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The Practice Checkup


A Client Management System is a method to keep clients happy so that they:

  • Provide quality referrals
  • Stay on the books
  • Buy additional products and services
  • Add to the intangible value (good will) of the practice


The first step in client management is to determine criteria to segment clients.  A good rule of thumb is to start with the following:

The AAA client has three characteristics, they:

  1. Provide quality referrals
  2. Generate significant revenue for the practice
  3. Have the ability to purchase more

The AA client has two of the three characteristics.

The A client has one of the three characteristics. An A client can also be a Center of Influence, who only provides referrals. Or, an A client could be a big prospect who is a potentially large purchaser. 

The B client has the potential to become an A, but is weaker in all or any of the three characteristics.

The C client has purchased something and needs to be maintained. Collectively, C clients represent a significant source of revenue.

The D client is one who drains resources beyond their value to the practice.


Once segmented, decide what levels of service and contact to provide each tier.  This may include:

  • a specific number of personal “touches” each year (establish a “cycle of service”)
  • proactive service work (revisit their plan)
  • client appreciation invitation
  • annual review
  • cross-sales
  • anticipate life events and purchase opportunities
  • newsletters
  • holiday cards and gifts
  • birthday or special event contact

Client Management

The real work of client management is in the details.  After deciding what to do with each tier of client, then determine what can realistically be done with the tools and people available.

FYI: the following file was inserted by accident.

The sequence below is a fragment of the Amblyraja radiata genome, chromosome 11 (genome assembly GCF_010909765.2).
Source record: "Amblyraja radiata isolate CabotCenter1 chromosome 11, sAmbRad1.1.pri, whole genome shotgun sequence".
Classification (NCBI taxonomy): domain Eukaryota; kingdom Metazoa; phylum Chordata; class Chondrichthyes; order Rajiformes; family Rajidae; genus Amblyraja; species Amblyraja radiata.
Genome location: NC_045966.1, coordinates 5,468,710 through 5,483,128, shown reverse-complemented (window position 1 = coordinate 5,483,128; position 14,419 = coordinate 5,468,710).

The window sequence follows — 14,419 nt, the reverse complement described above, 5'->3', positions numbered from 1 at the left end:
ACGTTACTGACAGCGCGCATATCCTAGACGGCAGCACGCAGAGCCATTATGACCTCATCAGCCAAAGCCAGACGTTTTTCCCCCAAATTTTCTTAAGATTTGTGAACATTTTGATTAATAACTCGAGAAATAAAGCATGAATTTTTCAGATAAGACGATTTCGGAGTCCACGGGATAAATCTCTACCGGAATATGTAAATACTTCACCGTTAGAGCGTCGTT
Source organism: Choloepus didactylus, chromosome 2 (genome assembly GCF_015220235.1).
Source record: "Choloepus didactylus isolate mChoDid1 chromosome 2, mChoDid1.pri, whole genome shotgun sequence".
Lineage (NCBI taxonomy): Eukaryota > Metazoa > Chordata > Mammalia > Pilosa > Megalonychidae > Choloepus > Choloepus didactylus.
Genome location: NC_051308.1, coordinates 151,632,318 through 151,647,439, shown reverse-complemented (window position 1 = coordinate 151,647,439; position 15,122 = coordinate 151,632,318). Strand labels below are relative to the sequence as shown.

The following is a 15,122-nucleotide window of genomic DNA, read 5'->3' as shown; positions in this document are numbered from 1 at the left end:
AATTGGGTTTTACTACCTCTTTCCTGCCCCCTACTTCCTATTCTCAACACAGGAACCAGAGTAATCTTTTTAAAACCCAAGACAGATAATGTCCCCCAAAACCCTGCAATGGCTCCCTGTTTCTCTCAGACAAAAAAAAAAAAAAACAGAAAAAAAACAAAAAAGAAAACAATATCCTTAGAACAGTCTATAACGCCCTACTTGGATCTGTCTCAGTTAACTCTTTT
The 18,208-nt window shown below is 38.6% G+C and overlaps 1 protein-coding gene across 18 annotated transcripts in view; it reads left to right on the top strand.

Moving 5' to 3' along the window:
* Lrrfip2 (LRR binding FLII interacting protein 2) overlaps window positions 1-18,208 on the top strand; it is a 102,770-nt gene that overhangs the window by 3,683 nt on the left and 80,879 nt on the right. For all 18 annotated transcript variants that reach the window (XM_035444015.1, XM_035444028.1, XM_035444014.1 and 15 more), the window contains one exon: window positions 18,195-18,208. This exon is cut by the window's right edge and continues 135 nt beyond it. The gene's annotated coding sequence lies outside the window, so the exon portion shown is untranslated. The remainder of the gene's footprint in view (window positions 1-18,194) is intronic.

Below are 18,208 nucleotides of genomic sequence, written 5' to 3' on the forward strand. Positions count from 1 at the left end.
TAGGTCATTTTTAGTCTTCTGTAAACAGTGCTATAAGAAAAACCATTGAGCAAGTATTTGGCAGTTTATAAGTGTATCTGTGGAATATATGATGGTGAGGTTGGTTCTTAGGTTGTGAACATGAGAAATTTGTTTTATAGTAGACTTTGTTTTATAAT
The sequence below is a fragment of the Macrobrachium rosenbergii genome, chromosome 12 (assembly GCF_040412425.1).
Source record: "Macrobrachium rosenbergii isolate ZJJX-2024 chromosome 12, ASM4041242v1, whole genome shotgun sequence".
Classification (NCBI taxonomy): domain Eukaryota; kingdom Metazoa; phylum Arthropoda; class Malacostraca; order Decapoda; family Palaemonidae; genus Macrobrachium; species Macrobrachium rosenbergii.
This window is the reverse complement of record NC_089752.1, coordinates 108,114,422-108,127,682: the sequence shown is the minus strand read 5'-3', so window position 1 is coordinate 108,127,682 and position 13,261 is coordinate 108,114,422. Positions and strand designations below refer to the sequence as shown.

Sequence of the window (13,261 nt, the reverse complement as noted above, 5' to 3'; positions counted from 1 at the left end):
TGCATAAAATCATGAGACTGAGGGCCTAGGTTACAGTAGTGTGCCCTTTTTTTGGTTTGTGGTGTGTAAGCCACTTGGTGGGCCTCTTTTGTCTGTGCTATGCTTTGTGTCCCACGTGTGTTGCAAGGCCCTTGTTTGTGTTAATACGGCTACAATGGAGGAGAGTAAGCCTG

Use of a contact management system and calendar are ideal to manage and use client information. However, there are many variations, including:

  • posting important dates
  • posting client notes, interactions, and comments
  • recording client marketing and demographic data
  • scheduling annual and quarterly reviews
  • creating, mail merging and printing correspondence and labels

Another client management opportunity is to create strategic links among clients. For example, set up households for related clients, business groups for related employees, and other groups of people to isolate and service. 

Client management also includes day-to-day reactive work, such as service requests, address and billing changes, lapses, replacement, complaints, questions, quotes, updates, and the like.  Evaluate how each of these aspects of the business is managed within the team and Firm.

Finally, address what resources are available for clients to use (without the Advisor’s help) for routine matters.  Examples include internet sites for product and account value information and toll-free numbers.

A highly proactive Client Management system builds good-will for the Advisor’s practice.  This increases future earning potential and the value of the business when it comes time to sell the practice.